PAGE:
The situation: On Sunday morning, we all woke to the news that 20-year-old Jose Fernandez would be starting the season at the major-league level. With only 11 Advanced A-ball starts under his belt, most assumed Fernandez would be slated for a full dose of Double-A in 2013, with a potential call-up late in the season if things progressed as planned. The opportunity for aggressive promotion arose because of injuries to pitchers Nathan Eovaldi and Henderson Alvarez, as they will start the season on the shelf and the Marlins needed an arm capable of stepping up into the major-league rotation.
Background: After several failed attempts, Fernandez was finally able to escape Cuba in 2008 and set up residency in the United States in 2009. After blowing up on the showcase circuit, Fernandez was selected 14th overall in the 2011 draft by the Marlins and signed for a $2M bonus. Despite only two brief starts at the short-season level, Fernandez began his first full season in the Sally League, where the 19-year-old absolutely shoved it, making 14 starts and striking out 99 in only 79 innings, while allowing only 51 hits. Over the summer, he was promoted to the Florida State league, where he continued his dominance, logging 11 more starts and maintaining his strong peripherals against older competition. During the all-star weekend, Fernandez was selected to pitch in the Futures Game, where the big righty stood out as one of the top arms on either roster. Coming into the 2013 season, Fernandez was ranked number one in the Marlins farm system, and number six overall in baseball, according to Baseball Prospectus.
Scouting Report: Fernandez is a fearless competitor on the mound, which helps push his already plus arsenal to even greater heights. It all starts with Fernandez’s fastball, which can sit comfortably in the plus-plus velocity range with explosive life. It’s a punishing pitch, and the table-setter for a highly projectable secondary arsenal with multiple bat-missing offerings. His curveball is a hard breaker with serious depth, and it projects to play at the plus-plus level when it finds consistency. The slider is a nice complementary pitch to the curveball, as it offers a two-plane break with even more velocity, keeping hitters off-balance and unable to adjust to the plane. The changeup is behind the other offerings at present, but it has a chance to be another above-average offering with more refinement; it’s a feel pitch that improves with repetition, but he can already turn it over and achieve good action. The command component is there, as Fernandez can repeat his delivery and stay in a good pitching rhythm. The body is physically mature and very strong, but it could be considered high-maintenance going forward because of the thick lower half at such a young age.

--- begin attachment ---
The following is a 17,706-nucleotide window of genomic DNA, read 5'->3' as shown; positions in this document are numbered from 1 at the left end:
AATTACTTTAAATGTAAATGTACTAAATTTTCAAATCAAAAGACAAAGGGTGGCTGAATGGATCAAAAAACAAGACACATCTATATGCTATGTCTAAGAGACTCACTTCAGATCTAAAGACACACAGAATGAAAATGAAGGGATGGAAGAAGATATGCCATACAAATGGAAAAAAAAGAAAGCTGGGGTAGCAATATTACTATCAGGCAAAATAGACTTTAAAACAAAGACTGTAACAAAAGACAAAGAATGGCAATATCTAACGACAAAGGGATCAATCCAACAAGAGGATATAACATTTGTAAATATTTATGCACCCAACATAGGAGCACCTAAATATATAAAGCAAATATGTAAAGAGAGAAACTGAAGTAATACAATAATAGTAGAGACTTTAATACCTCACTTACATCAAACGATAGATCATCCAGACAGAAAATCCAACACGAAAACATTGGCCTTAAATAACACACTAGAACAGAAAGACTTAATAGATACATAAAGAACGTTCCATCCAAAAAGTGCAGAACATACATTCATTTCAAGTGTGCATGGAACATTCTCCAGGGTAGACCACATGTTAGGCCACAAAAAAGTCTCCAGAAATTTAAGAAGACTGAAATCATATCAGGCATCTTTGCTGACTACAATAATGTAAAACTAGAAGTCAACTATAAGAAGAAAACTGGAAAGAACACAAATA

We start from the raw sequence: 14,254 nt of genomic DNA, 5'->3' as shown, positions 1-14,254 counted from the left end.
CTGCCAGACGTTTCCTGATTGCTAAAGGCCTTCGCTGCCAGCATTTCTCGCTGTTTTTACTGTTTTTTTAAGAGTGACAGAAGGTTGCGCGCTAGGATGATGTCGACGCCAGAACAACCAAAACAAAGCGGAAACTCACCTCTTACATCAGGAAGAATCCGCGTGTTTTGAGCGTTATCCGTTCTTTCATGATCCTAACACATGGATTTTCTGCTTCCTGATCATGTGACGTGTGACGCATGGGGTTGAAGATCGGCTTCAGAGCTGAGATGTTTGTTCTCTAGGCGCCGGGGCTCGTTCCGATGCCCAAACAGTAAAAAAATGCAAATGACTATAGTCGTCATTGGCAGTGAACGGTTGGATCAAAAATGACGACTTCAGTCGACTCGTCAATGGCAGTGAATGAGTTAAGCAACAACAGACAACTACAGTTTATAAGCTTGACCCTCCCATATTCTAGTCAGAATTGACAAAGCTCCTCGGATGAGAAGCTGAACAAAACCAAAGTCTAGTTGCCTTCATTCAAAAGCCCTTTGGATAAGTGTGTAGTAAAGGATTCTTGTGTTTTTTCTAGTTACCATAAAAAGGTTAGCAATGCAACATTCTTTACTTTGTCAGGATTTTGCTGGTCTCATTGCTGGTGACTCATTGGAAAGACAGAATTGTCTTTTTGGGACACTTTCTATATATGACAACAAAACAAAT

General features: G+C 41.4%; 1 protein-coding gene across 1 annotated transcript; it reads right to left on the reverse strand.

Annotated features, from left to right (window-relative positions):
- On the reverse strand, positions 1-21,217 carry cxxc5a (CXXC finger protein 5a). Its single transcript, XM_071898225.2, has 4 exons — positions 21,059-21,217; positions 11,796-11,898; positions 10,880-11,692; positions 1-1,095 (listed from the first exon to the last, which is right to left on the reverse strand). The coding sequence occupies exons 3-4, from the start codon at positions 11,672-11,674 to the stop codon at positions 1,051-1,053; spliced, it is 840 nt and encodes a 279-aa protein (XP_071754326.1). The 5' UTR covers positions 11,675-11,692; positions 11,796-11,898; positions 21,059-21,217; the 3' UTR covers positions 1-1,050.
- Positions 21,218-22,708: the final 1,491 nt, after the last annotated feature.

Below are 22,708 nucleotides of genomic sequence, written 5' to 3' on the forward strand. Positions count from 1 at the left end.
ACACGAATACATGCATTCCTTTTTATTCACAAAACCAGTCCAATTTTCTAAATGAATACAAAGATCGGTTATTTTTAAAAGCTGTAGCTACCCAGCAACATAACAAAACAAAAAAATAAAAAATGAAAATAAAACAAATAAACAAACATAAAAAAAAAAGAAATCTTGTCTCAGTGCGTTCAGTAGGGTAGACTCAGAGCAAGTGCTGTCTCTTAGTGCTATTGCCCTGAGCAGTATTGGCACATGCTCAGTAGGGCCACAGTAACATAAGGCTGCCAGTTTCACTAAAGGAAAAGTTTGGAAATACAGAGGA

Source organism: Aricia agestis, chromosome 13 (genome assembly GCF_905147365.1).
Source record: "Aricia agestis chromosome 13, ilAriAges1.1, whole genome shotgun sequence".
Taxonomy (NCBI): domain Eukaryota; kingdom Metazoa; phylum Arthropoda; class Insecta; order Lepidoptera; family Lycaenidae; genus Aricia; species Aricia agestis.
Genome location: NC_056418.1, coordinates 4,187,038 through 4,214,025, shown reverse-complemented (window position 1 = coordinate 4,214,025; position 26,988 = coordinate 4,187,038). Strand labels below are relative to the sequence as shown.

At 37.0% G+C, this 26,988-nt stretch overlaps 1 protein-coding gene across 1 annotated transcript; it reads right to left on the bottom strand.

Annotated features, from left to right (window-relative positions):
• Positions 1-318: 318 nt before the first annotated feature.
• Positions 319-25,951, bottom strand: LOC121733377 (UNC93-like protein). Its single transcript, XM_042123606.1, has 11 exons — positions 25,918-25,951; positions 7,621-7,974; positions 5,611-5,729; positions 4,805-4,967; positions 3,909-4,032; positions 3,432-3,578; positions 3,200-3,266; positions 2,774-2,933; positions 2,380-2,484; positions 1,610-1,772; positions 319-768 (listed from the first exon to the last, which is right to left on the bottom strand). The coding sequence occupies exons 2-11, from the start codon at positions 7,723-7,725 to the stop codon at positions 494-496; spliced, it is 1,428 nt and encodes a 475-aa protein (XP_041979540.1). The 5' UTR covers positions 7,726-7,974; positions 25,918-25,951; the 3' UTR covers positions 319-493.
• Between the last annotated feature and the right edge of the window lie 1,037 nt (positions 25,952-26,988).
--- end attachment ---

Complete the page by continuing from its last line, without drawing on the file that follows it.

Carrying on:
Immediate Big-League Future: Not all 20-years-old are created equal, and reaching the big leagues at such a young age has just as much to do with emotional maturity as it does the physical skill-set. The narrative has been written, but it bears repeating: Fernandez has already faced many challenges in life, and standing on the mound facing major-league hitters pales in comparison to the realities of his past. The details of his escape attempts and subsequent successful landing in Mexico make a very compelling story, but the root of the record is what separates Fernandez from the average minor-league arm. This is about makeup and composure, the ability to face adversity and failure without folding. The verbal reports and written accounts on Fernandez’s mental fortitude are as glowing as I’ve ever heard, and it speaks to his ability to handle such an aggressive jump from the Florida State League to the majors. Fernandez has the physical maturity and the arsenal to keep his head above water and log innings at the highest level, but his mental and emotional approach to the game (and life in general) is what will allow him to fail and respond to failure like a seasoned vet, not a 20-year-old kid who is overwhelmed by the environment. If I had to pick one lower-level arm with the makeup to handle such an aggressive promotion, it would be Fernandez, and I say that without hesitation. He’s going to struggle at times, but he’s not going to fold. —Jason Parks
Fantasy Outlook: The fact that Fernandez was not even remotely talked about as a fantasy option heading into this year should tell you all you need to know about how much of a surprise this move is. In fact, he wasn't even drafted as a reserve in the Tout Wars NL-only league. Over the last 25 years, there have only been two pitchers to throw 100 innings in a season at the age of 20 with no experience above A-ball: Rick Porcello and Jeremy Bonderman. Both were top-25 prospects at the time. So even though Fernandez is a very, very exciting prospect, expectations should be tempered for fantasy, especially considering that the Marlins could be a very bad team. The best that you can hope for in this case is a single-digit win total, an ERA just under 4.00, a WHIP around 1.25, and 130 strikeouts (if he gets his full 150-170-inning fill). Despite his front-line stuff and his huge makeup, there's just not a great track record of pitchers making a meaningful impact in their age-20 seasons.
If you're in a keeper or dynasty league, Fernandez becomes a must add. As far as redrafts, in mixed leagues with fewer than 16 teams, he becomes a guy to monitor—and in anything deeper than that, he becomes a good flier. In NL-only leagues, I'd reach into the high single-digits for FAAB bidding. —Bret Sayre